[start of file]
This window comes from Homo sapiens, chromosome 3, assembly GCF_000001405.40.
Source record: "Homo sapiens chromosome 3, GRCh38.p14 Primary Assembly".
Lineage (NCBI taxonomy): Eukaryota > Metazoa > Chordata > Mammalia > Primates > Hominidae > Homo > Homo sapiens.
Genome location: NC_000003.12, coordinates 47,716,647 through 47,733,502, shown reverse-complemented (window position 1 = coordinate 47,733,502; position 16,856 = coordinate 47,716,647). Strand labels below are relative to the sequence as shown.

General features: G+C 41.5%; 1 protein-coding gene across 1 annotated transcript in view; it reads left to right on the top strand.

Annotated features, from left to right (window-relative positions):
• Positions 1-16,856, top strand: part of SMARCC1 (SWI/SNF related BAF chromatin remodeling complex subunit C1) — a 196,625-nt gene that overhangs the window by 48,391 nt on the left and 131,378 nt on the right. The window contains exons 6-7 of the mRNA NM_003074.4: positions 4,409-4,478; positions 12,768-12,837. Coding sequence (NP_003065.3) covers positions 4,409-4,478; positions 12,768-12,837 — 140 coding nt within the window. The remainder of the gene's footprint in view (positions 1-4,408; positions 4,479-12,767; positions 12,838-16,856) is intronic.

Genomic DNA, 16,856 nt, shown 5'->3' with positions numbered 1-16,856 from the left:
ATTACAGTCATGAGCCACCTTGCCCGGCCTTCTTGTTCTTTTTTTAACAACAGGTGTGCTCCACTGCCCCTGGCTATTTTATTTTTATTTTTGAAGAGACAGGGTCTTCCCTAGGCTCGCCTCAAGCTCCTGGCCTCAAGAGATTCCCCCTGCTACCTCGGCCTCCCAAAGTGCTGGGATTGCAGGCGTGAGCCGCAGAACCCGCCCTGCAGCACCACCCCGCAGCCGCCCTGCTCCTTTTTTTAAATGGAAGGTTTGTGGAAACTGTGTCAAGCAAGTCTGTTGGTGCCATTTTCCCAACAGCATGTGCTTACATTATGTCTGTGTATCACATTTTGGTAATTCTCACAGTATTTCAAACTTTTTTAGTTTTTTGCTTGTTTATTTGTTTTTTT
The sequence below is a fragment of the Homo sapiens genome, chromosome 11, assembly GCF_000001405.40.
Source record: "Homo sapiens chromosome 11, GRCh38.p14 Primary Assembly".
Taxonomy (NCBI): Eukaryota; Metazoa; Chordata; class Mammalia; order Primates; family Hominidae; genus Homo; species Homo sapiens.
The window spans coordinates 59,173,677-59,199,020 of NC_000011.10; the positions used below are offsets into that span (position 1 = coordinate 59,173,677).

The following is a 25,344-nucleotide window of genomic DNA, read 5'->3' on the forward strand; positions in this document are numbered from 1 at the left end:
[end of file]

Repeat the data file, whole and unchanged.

This window comes from Homo sapiens, chromosome 3, assembly GCF_000001405.40.
Source record: "Homo sapiens chromosome 3, GRCh38.p14 Primary Assembly".
Lineage (NCBI taxonomy): Eukaryota > Metazoa > Chordata > Mammalia > Primates > Hominidae > Homo > Homo sapiens.
Genome location: NC_000003.12, coordinates 47,716,647 through 47,733,502, shown reverse-complemented (window position 1 = coordinate 47,733,502; position 16,856 = coordinate 47,716,647). Strand labels below are relative to the sequence as shown.

General features: G+C 41.5%; 1 protein-coding gene across 1 annotated transcript in view; it reads left to right on the top strand.

Annotated features, from left to right (window-relative positions):
• Positions 1-16,856, top strand: part of SMARCC1 (SWI/SNF related BAF chromatin remodeling complex subunit C1) — a 196,625-nt gene that overhangs the window by 48,391 nt on the left and 131,378 nt on the right. The window contains exons 6-7 of the mRNA NM_003074.4: positions 4,409-4,478; positions 12,768-12,837. Coding sequence (NP_003065.3) covers positions 4,409-4,478; positions 12,768-12,837 — 140 coding nt within the window. The remainder of the gene's footprint in view (positions 1-4,408; positions 4,479-12,767; positions 12,838-16,856) is intronic.

Genomic DNA, 16,856 nt, shown 5'->3' with positions numbered 1-16,856 from the left:
ATTACAGTCATGAGCCACCTTGCCCGGCCTTCTTGTTCTTTTTTTAACAACAGGTGTGCTCCACTGCCCCTGGCTATTTTATTTTTATTTTTGAAGAGACAGGGTCTTCCCTAGGCTCGCCTCAAGCTCCTGGCCTCAAGAGATTCCCCCTGCTACCTCGGCCTCCCAAAGTGCTGGGATTGCAGGCGTGAGCCGCAGAACCCGCCCTGCAGCACCACCCCGCAGCCGCCCTGCTCCTTTTTTTAAATGGAAGGTTTGTGGAAACTGTGTCAAGCAAGTCTGTTGGTGCCATTTTCCCAACAGCATGTGCTTACATTATGTCTGTGTATCACATTTTGGTAATTCTCACAGTATTTCAAACTTTTTTAGTTTTTTGCTTGTTTATTTGTTTTTTT
The sequence below is a fragment of the Homo sapiens genome, chromosome 11, assembly GCF_000001405.40.
Source record: "Homo sapiens chromosome 11, GRCh38.p14 Primary Assembly".
Taxonomy (NCBI): Eukaryota; Metazoa; Chordata; class Mammalia; order Primates; family Hominidae; genus Homo; species Homo sapiens.
The window spans coordinates 59,173,677-59,199,020 of NC_000011.10; the positions used below are offsets into that span (position 1 = coordinate 59,173,677).

The following is a 25,344-nucleotide window of genomic DNA, read 5'->3' on the forward strand; positions in this document are numbered from 1 at the left end: